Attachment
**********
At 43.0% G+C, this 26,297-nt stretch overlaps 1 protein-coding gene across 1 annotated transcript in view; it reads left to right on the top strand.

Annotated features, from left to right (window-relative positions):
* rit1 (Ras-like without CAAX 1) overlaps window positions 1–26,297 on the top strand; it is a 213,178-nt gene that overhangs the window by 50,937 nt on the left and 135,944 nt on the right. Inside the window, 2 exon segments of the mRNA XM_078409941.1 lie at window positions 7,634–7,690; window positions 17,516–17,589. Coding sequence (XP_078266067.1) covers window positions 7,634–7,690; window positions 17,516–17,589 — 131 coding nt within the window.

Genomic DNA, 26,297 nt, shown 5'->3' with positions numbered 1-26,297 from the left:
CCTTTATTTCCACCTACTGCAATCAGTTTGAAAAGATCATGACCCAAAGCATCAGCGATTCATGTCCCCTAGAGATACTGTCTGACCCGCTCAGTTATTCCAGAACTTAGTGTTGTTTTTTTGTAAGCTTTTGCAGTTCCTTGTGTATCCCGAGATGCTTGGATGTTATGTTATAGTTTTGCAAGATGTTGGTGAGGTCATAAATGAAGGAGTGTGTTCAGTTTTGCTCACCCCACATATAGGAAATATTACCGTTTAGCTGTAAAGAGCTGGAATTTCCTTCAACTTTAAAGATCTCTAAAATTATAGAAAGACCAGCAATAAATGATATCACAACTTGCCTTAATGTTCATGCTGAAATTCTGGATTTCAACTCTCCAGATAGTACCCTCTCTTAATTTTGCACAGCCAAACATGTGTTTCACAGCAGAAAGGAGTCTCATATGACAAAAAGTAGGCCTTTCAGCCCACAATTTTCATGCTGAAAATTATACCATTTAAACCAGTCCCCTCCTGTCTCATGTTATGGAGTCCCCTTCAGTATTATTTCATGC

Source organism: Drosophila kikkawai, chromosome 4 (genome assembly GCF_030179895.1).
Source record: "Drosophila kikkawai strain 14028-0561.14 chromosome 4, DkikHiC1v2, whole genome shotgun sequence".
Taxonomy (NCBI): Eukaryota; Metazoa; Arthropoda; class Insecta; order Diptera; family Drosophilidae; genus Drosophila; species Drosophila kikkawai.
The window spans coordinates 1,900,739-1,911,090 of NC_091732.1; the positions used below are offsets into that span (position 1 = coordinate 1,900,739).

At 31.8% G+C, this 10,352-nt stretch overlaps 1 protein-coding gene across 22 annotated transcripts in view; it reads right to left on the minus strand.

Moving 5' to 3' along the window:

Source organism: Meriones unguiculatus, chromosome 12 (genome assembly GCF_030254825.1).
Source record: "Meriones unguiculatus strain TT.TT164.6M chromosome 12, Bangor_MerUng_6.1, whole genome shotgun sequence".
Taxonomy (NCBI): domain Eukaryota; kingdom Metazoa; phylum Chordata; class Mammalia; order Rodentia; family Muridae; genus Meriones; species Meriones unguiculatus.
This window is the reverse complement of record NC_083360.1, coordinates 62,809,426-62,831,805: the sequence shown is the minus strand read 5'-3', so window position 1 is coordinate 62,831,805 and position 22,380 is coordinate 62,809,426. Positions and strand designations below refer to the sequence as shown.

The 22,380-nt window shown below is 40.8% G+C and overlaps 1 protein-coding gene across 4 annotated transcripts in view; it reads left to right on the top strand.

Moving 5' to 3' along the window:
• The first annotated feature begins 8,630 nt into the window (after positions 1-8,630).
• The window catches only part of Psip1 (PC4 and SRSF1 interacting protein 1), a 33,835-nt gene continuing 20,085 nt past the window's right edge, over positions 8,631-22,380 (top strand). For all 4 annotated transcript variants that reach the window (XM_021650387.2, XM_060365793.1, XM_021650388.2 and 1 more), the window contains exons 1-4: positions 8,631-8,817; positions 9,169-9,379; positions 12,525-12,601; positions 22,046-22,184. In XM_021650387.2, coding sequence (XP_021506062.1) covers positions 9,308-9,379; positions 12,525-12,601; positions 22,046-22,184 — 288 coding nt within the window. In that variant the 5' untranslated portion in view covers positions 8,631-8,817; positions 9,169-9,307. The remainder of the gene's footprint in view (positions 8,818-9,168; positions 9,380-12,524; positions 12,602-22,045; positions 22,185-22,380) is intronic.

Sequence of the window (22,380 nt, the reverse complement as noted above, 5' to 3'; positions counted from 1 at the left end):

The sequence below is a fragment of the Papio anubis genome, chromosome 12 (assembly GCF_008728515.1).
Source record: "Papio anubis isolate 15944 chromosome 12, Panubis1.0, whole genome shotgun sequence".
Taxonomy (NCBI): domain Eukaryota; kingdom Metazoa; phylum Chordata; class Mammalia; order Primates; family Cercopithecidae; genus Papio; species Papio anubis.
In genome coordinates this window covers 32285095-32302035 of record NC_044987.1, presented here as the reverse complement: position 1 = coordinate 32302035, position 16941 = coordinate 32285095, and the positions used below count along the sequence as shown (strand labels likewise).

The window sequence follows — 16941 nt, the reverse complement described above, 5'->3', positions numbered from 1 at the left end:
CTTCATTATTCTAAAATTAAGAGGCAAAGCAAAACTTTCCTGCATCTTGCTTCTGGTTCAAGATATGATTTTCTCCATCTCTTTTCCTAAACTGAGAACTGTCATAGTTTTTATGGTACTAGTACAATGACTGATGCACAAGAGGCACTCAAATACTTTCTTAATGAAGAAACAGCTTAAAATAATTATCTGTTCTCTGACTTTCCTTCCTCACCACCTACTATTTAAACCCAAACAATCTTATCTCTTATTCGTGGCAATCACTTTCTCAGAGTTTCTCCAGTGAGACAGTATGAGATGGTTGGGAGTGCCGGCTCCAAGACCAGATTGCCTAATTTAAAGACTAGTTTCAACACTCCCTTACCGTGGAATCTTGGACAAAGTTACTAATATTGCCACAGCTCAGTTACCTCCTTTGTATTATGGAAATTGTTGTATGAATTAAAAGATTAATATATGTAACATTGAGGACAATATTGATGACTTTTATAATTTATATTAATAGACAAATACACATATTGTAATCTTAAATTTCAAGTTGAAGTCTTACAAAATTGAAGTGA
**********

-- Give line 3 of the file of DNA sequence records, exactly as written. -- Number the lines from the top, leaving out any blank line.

* rit1 (Ras-like without CAAX 1) overlaps window positions 1–26,297 on the top strand; it is a 213,178-nt gene that overhangs the window by 50,937 nt on the left and 135,944 nt on the right. Inside the window, 2 exon segments of the mRNA XM_078409941.1 lie at window positions 7,634–7,690; window positions 17,516–17,589. Coding sequence (XP_078266067.1) covers window positions 7,634–7,690; window positions 17,516–17,589 — 131 coding nt within the window.